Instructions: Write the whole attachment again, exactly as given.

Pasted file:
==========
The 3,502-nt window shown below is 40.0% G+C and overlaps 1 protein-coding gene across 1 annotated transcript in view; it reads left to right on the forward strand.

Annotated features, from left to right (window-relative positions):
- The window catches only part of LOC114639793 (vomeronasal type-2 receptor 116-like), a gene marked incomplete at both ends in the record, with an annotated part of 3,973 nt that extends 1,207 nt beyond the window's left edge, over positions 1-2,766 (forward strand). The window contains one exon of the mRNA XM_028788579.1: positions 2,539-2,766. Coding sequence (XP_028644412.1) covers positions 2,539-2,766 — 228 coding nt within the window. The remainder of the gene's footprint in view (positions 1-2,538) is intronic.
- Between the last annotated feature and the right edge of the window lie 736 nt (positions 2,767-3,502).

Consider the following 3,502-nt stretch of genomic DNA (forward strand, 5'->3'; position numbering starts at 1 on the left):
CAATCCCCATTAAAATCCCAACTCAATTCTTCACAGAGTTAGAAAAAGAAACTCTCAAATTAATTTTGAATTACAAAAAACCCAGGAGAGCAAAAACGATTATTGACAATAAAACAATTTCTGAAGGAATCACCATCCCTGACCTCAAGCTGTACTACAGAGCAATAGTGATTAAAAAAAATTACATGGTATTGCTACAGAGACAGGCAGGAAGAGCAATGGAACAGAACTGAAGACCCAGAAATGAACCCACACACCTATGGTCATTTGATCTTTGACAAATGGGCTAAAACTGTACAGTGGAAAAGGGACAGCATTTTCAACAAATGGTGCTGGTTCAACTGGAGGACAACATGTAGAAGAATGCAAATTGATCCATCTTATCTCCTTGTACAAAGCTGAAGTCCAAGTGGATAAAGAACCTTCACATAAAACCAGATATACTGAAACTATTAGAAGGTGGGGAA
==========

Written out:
The 3,502-nt window shown below is 40.0% G+C and overlaps 1 protein-coding gene across 1 annotated transcript in view; it reads left to right on the forward strand.

Annotated features, from left to right (window-relative positions):
- The window catches only part of LOC114639793 (vomeronasal type-2 receptor 116-like), a gene marked incomplete at both ends in the record, with an annotated part of 3,973 nt that extends 1,207 nt beyond the window's left edge, over positions 1-2,766 (forward strand). The window contains one exon of the mRNA XM_028788579.1: positions 2,539-2,766. Coding sequence (XP_028644412.1) covers positions 2,539-2,766 — 228 coding nt within the window. The remainder of the gene's footprint in view (positions 1-2,538) is intronic.
- Between the last annotated feature and the right edge of the window lie 736 nt (positions 2,767-3,502).

Consider the following 3,502-nt stretch of genomic DNA (forward strand, 5'->3'; position numbering starts at 1 on the left):
CAATCCCCATTAAAATCCCAACTCAATTCTTCACAGAGTTAGAAAAAGAAACTCTCAAATTAATTTTGAATTACAAAAAACCCAGGAGAGCAAAAACGATTATTGACAATAAAACAATTTCTGAAGGAATCACCATCCCTGACCTCAAGCTGTACTACAGAGCAATAGTGATTAAAAAAAATTACATGGTATTGCTACAGAGACAGGCAGGAAGAGCAATGGAACAGAACTGAAGACCCAGAAATGAACCCACACACCTATGGTCATTTGATCTTTGACAAATGGGCTAAAACTGTACAGTGGAAAAGGGACAGCATTTTCAACAAATGGTGCTGGTTCAACTGGAGGACAACATGTAGAAGAATGCAAATTGATCCATCTTATCTCCTTGTACAAAGCTGAAGTCCAAGTGGATAAAGAACCTTCACATAAAACCAGATATACTGAAACTATTAGAAGGTGGGGAA